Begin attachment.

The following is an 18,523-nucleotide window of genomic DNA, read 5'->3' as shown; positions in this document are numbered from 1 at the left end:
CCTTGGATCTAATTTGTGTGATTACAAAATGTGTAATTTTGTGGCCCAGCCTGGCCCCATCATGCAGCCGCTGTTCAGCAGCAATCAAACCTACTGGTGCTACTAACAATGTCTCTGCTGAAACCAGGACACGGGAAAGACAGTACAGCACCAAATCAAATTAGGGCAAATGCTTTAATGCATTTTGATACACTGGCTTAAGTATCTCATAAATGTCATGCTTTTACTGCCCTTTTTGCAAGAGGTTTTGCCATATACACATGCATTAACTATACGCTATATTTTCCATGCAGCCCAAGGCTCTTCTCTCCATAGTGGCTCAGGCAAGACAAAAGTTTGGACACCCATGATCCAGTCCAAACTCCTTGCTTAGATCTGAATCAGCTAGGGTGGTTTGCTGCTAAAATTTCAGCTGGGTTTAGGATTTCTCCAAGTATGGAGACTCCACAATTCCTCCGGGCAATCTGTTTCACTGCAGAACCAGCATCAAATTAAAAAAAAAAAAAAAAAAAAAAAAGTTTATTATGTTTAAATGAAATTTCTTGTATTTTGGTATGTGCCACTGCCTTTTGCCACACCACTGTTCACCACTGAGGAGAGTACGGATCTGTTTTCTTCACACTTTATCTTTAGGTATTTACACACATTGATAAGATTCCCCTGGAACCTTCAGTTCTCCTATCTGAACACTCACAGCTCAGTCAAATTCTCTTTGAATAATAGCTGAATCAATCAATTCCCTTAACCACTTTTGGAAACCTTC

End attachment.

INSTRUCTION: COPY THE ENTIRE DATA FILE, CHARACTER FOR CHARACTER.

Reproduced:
The following is an 18,523-nucleotide window of genomic DNA, read 5'->3' as shown; positions in this document are numbered from 1 at the left end:
CCTTGGATCTAATTTGTGTGATTACAAAATGTGTAATTTTGTGGCCCAGCCTGGCCCCATCATGCAGCCGCTGTTCAGCAGCAATCAAACCTACTGGTGCTACTAACAATGTCTCTGCTGAAACCAGGACACGGGAAAGACAGTACAGCACCAAATCAAATTAGGGCAAATGCTTTAATGCATTTTGATACACTGGCTTAAGTATCTCATAAATGTCATGCTTTTACTGCCCTTTTTGCAAGAGGTTTTGCCATATACACATGCATTAACTATACGCTATATTTTCCATGCAGCCCAAGGCTCTTCTCTCCATAGTGGCTCAGGCAAGACAAAAGTTTGGACACCCATGATCCAGTCCAAACTCCTTGCTTAGATCTGAATCAGCTAGGGTGGTTTGCTGCTAAAATTTCAGCTGGGTTTAGGATTTCTCCAAGTATGGAGACTCCACAATTCCTCCGGGCAATCTGTTTCACTGCAGAACCAGCATCAAATTAAAAAAAAAAAAAAAAAAAAAAAAGTTTATTATGTTTAAATGAAATTTCTTGTATTTTGGTATGTGCCACTGCCTTTTGCCACACCACTGTTCACCACTGAGGAGAGTACGGATCTGTTTTCTTCACACTTTATCTTTAGGTATTTACACACATTGATAAGATTCCCCTGGAACCTTCAGTTCTCCTATCTGAACACTCACAGCTCAGTCAAATTCTCTTTGAATAATAGCTGAATCAATCAATTCCCTTAACCACTTTTGGAAACCTTC